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Bucking Rolls, Do They Affect Rider Fit?

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  • Bucking Rolls, Do They Affect Rider Fit?

    I was trying to find a decent article and/or video for a friend who was wanting to put bucking rolls on her saddle. I know how but I am 4 states away and horrible at explaining things lol.

    Anyway it seemit the stuff I find really pushes that bucking rolls will change the fit of a saddle to the rider, I have never really noticed this? Mine on my saddle never changed the fit for me, they were just there in case the red headed queen decided she didnt want to get her freshly trimmed hooves dirty that day.

    Maybe it is because the saddle already fit me before hand? Or iam I just not noticing it? How would one estimate the affect the bucking rolls would have on rider fit without strapping a pair on?

    Thanks!

  • #2
    Impossible to say honestly. How she sits in it, how it sits on the horse, etc

    Comment


    • #3
      They shouldn't. If you think about where bucking rolls sit versus where the rider sits (or is supposed to sit), the bucking rolls would only become "engaged", so to speak, if the rider gets pitched forward.

      If the rider is in a saddle that's too small for them to begin with, than yeah, you might have an issue, but that's due to poor fit from the get-go, not because of the addition of the bucking rolls.
      Do not spoil what you have by desiring what you have not. Remember that what you have now was once among the many things that you only hoped for.

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      • #4
        Short answer, yes.
        Bucking rolls change the distance between the bottom edge of the cantle to the swell or lack of if riding a slick fork saddle.
        Seat size isn't the only measurement affecting fit.

        ​​​​​Something to consider if using bucking rolls, using them to keep you wedged in the saddle will also keep you wedged out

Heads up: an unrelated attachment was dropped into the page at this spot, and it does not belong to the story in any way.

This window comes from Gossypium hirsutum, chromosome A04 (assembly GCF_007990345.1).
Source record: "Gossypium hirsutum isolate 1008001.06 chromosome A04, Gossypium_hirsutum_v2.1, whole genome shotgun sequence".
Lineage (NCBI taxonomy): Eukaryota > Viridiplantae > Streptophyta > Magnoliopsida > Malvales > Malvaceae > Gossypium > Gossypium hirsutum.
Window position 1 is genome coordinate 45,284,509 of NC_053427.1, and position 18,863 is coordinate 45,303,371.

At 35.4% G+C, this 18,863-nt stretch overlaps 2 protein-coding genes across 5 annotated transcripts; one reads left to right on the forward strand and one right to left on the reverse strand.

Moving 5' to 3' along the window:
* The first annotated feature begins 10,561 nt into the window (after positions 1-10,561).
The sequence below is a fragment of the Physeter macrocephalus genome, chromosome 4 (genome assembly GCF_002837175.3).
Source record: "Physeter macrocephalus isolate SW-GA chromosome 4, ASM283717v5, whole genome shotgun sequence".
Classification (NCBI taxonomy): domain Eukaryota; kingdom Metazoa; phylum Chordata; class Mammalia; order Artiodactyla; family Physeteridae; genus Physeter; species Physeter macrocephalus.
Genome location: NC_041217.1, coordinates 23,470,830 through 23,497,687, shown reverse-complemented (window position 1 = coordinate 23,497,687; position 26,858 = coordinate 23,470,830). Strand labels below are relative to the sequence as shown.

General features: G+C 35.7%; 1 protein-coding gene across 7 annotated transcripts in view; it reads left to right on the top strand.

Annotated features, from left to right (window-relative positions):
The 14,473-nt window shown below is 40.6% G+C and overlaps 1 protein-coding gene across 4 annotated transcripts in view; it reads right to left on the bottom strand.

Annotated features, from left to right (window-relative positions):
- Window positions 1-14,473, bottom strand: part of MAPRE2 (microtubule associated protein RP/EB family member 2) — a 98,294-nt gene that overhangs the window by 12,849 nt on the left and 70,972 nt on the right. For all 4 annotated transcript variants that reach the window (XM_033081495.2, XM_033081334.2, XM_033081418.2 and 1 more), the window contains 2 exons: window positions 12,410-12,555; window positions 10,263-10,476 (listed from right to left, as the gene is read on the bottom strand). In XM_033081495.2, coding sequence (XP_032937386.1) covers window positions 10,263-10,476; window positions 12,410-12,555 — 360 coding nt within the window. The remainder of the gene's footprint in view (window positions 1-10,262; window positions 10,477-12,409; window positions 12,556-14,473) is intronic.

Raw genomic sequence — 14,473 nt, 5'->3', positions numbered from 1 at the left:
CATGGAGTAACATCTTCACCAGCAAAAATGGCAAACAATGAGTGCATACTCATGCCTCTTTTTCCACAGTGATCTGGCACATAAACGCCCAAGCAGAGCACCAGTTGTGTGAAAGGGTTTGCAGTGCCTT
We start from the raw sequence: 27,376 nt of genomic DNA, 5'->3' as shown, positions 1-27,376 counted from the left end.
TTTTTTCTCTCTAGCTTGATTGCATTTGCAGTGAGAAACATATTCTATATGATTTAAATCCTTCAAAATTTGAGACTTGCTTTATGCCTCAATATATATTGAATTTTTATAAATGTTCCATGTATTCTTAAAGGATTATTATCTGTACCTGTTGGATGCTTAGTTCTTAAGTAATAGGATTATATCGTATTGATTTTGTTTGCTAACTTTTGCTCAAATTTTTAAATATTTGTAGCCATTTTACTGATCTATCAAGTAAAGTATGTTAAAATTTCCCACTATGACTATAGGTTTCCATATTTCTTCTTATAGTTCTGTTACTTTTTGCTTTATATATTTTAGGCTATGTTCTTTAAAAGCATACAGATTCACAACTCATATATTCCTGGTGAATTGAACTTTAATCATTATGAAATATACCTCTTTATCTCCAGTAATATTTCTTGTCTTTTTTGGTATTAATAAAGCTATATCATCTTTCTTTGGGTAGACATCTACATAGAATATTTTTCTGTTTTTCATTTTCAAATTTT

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        • #5
          Also consider, practically every saddle type for millennia started as an A-frame.

          Then there were added-ons to help with staying power and comfort.
          Those were all kinds of sheepskin and other skins with roll-up fronts, blankets, dressage and Australian saddles substantial knee rolls and yes, bucking rolls.

          Then someone figured to just make swells into the trees of western saddles and the rest is history.
          May want to conside going to the type of western saddle today with swells, truly a better mousetrap.
          That just makes more sense, unless part of a re-enactment historical group that wants to look the part.

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          • #6
            I think swelled fork saddles being the better mousetrap would be a matter of opinion and preference.
            ​​​​​​I have both swelled and slick forks and love both but I have my preference depending on what Im doing.

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            • #7
              I had to google this. I realized then that I've never seen a slick fork western saddle IRL. I rode Western mostly as a kid in a predominantly Western time and place, never saw one to notice. From Google I think they might be a buckaroo/ vaquero thing?